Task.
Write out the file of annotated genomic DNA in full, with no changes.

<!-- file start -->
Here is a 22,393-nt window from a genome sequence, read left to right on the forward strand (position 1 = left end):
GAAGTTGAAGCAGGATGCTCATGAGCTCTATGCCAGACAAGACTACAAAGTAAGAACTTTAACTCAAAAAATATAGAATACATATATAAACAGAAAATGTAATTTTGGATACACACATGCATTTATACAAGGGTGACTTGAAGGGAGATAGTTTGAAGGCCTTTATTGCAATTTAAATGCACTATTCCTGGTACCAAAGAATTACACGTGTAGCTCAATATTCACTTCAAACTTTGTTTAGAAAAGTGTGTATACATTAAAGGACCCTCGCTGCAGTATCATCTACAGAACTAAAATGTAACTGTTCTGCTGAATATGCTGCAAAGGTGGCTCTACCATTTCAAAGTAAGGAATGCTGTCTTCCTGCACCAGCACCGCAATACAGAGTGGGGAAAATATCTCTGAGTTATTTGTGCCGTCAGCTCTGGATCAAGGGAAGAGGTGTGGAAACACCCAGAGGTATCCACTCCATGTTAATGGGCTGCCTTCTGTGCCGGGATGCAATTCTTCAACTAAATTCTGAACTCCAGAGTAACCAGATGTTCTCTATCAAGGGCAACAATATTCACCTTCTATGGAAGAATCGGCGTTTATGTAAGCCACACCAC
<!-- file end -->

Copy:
Here is a 22,393-nt window from a genome sequence, read left to right on the forward strand (position 1 = left end):
GAAGTTGAAGCAGGATGCTCATGAGCTCTATGCCAGACAAGACTACAAAGTAAGAACTTTAACTCAAAAAATATAGAATACATATATAAACAGAAAATGTAATTTTGGATACACACATGCATTTATACAAGGGTGACTTGAAGGGAGATAGTTTGAAGGCCTTTATTGCAATTTAAATGCACTATTCCTGGTACCAAAGAATTACACGTGTAGCTCAATATTCACTTCAAACTTTGTTTAGAAAAGTGTGTATACATTAAAGGACCCTCGCTGCAGTATCATCTACAGAACTAAAATGTAACTGTTCTGCTGAATATGCTGCAAAGGTGGCTCTACCATTTCAAAGTAAGGAATGCTGTCTTCCTGCACCAGCACCGCAATACAGAGTGGGGAAAATATCTCTGAGTTATTTGTGCCGTCAGCTCTGGATCAAGGGAAGAGGTGTGGAAACACCCAGAGGTATCCACTCCATGTTAATGGGCTGCCTTCTGTGCCGGGATGCAATTCTTCAACTAAATTCTGAACTCCAGAGTAACCAGATGTTCTCTATCAAGGGCAACAATATTCACCTTCTATGGAAGAATCGGCGTTTATGTAAGCCACACCAC